In view of recent tumult in the banking sector, the Independent Community Bankers of America (ICBA) has debuted a national public awareness campaign designed to encourage consumers to do business with a local community bank.
The campaign calls attention to the BankLocally.org website, which enables consumers to find a community bank in their market. ICBA stated the campaign “boldly and effectively differentiating community banks from large banks, credit unions and other financial institutions.”
Last year, ICBA launched a pilot campaign to determine the viability and need of a national campaign by testing messaging and creative assets designed to build awareness and positive perceptions of community banking. The trade organization determined that after the pilot campaign ran its course, the percentage of consumers who know what a community bank is increased by 22% while the share of consumers with positive opinions of community banks grew by 15%. And after seeing the campaign elements, 75% of consumers who were not doing business with a community bank became interested in learning about these financial institutions.
“ICBA is investing big in the future of community banking with the launch of this consumer-driven public awareness campaign,” ICBA President and CEO Rebeca Romero Rainey said. “Now more than ever, we must shine a light on the unmistakably different business model that is community banking and introduce it as a clear choice to America’s consumers. Consumers deserve to know that they have a safe, sound and secure community banking option in their own community that can be their financial advocate for life,” Romero Rainey said. “Together with our community bank members, we will make a difference and shine a light on all that is well and good in community banking.”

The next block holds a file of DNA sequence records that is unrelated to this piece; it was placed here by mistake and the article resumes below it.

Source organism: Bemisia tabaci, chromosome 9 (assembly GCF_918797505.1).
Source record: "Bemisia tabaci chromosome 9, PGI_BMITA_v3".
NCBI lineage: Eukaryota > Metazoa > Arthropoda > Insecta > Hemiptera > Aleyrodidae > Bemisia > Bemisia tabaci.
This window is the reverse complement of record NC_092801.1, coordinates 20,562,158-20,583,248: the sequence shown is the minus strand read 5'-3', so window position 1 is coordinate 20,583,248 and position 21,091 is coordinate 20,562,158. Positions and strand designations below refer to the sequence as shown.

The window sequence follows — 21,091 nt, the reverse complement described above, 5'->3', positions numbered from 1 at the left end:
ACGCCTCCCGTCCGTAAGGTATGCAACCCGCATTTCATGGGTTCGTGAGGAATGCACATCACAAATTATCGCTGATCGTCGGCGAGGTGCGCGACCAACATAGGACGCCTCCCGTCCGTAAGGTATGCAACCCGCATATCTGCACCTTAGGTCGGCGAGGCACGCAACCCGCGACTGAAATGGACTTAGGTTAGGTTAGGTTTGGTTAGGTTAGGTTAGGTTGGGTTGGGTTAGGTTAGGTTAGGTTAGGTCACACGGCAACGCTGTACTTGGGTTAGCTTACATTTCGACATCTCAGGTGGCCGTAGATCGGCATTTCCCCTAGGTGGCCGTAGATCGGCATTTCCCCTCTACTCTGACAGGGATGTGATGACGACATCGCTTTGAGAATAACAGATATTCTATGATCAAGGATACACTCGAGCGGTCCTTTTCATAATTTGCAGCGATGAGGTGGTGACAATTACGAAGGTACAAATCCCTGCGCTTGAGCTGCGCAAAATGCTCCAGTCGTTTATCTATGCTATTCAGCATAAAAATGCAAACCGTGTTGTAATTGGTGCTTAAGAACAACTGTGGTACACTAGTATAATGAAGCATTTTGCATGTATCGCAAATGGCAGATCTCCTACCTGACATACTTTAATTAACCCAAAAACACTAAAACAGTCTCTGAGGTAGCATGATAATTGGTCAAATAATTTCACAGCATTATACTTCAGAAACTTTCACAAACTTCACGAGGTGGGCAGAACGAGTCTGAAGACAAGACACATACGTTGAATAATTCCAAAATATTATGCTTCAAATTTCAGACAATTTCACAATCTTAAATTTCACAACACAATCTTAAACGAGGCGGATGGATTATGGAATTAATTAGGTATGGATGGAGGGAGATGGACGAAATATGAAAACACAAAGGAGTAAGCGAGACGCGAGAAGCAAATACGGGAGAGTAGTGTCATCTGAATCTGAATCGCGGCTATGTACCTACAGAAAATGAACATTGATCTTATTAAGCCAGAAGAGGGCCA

ICBA is also aiming at millennials – the organizations’ research found 46% of millennials stating that support of local communities is one of the most important characteristics of a “perfect” bank. Further, millennials showed more interest in community banks than previous generations (61% among ages 25-39 compared 50% for age 40 and up).
“Millennials already have experienced two historical financial moments within their lifetimes and are on the brink of or currently experiencing some of life’s biggest financial moments and milestones,” ICBA Executive Vice President and Chief Marketing Officer Rob Birgfeld said. “It’s vital consumers know that community banks are the perfect fit for their life’s journey and stand ready to build a trusted banking relationship with them — helping them achieve financial stability and their life’s goals, all while making the community they call home stronger and more vibrant.”